On the 5th October we are celebrating St Chad, to whom our church is dedicated. He is one of the lesser known saints, but is an interesting and inspiring figure.
Most of what we know about him is through the writings and records of the Venerable Bede, who got his information from the monks at Lastingham and his tutor named Trumbert.
These were all people who had personally known him. Chad was born around 634 and it is thought that he came from Northumbrian nobility. He was one of four brothers, who were all active in the church.
The only other thing we know about his early life was that he was a student of St Aiden at the celtic monastery at Lindisfarne. Later he travelled to Ireland where he continued his education before he was ordained as a priest.
In 664 he succeeded his brother as Abbot of the monastery at Lastingham. Later he was ordained Bishop of York and finally he became bishop of Mercia and Lindsey, a very large area of central England and Lincolnshire.
The King of Mercia gave him land for a monastery at Lichfield. Chad travelled great distances and carried out much missionary and pastoral work within the kingdom.
He was a very devout and humble man and laid much emphasis on prayer and study of the scriptures. He died in 672 on the 2nd of March (St Chad’s Day but also surprisingly the birthday of the previous vicar of St. Chad’s Church John Routh now vicar of Holy Trinity Sutton Coldfield (www.htsc.org.uk ) and the vicar before him, Peter Watts).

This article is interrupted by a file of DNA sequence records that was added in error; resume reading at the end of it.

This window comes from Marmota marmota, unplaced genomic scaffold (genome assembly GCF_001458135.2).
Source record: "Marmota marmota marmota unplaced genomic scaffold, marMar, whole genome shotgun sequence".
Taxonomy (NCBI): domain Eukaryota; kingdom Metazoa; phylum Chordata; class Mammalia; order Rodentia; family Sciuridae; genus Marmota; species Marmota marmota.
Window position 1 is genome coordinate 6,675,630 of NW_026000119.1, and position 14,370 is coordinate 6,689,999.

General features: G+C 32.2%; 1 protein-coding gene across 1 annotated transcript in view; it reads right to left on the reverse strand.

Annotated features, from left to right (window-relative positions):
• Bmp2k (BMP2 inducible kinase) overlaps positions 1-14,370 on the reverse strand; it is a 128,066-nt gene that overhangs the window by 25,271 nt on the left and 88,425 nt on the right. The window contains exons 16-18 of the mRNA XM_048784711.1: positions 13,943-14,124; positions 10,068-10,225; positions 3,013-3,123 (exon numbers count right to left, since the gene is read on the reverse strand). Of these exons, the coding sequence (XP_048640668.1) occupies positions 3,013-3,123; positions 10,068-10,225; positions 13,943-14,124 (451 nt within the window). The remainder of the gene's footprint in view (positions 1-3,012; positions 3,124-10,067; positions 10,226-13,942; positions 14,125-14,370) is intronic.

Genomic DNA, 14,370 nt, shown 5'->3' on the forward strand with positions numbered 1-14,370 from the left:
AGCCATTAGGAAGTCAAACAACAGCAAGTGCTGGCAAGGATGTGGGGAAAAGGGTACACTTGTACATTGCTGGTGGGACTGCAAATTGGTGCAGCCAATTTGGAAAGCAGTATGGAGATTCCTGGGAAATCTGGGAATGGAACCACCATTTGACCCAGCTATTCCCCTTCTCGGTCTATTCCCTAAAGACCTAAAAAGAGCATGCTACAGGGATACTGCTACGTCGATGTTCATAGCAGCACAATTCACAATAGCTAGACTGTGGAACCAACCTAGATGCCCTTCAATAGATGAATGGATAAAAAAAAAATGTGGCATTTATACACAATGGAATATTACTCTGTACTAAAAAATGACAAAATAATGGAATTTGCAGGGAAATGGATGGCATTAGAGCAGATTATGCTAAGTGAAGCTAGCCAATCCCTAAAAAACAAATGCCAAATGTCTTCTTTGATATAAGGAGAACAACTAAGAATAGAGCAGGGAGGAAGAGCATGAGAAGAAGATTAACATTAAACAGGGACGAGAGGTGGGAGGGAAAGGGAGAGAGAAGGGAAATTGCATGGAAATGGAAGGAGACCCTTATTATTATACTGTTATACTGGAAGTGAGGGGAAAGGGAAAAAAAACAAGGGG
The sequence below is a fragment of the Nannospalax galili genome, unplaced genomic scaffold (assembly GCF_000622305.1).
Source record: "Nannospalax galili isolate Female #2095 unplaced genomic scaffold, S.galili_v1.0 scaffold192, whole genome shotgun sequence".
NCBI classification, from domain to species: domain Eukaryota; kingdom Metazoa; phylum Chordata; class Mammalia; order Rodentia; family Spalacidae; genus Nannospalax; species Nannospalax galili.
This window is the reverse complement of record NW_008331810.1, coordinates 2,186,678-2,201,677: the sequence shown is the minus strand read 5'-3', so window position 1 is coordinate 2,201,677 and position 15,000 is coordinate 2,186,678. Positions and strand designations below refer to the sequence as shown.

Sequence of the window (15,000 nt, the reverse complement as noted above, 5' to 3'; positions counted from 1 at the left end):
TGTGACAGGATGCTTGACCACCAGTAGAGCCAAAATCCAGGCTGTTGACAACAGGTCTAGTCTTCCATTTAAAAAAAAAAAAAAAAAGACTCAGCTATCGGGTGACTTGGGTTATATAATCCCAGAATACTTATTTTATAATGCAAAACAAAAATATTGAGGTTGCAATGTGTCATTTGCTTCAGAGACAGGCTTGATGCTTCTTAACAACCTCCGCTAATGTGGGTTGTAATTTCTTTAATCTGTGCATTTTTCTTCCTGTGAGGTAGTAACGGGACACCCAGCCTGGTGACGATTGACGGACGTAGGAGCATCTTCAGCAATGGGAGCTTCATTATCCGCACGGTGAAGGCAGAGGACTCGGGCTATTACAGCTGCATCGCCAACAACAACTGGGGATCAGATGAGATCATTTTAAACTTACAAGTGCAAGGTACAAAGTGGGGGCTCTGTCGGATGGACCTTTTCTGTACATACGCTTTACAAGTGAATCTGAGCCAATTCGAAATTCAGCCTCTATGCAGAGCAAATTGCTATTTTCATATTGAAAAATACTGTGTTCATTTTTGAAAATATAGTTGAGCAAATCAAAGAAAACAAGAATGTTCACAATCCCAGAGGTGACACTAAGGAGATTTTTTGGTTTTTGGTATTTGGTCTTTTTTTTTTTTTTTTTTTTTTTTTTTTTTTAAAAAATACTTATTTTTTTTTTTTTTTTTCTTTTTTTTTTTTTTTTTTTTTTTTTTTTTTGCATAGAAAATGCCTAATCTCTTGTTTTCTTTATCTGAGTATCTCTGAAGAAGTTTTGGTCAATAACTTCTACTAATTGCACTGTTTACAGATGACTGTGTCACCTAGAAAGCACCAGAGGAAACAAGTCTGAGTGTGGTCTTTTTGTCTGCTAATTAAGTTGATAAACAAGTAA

Chad was buried at the Church of St Mary, which later became part of Lichfield Cathedral. In ‘Common Worship – Daily Prayer,’ there is a special prayer which we could use in October, along with our own prayers.
Here it is:
Almighty God, from the first fruits of the English nation who turned to Christ, you called your servant Chad to be an evangelist and bishop of his own people: give us grace so to follow his peaceable nature, humble spirit and prayerful life, that we may truly commend to others the faith which we ourselves profess; through Jesus Christ our Lord. Amen (taken from ‘Common Worship – Daily Prayer’)
Below, reprinted from the October 2008 issue of St. Chad’s Church magazine ‘Lodge and Common’ is an article by one of our readers (Jan) about St. Chad’s the church and the saint which points out the ordinary beginnings of many saints including St. Chad and the need for all of us to try to emulate their Christian lives.
St. CHAD’S CHURCH To my shame, after 8 years of ministry in this beautiful church, I was little aware of its history, and was totally unaware of the commentary on St. Chad’s available at the back of church for a mere 30p, a bargain.
It is packed with information about both the exterior and the interior of our building. I felt this month it was important to examine our roots and give thanks for our origins and all that made St. Chad’s what it is today.
In the 1920′s the land now occupied by Hollyfield Drive and the church site belonged to Miss Winifred Ansell. She married Dr Fluett and they set up home in a Georgian house which fronted Hollyfield Road.
The now Mrs Fluett generously gave a large plot of land to be used for the building of St. Chad’s. The house was put up for sale before the second world war and subsequently knocked down.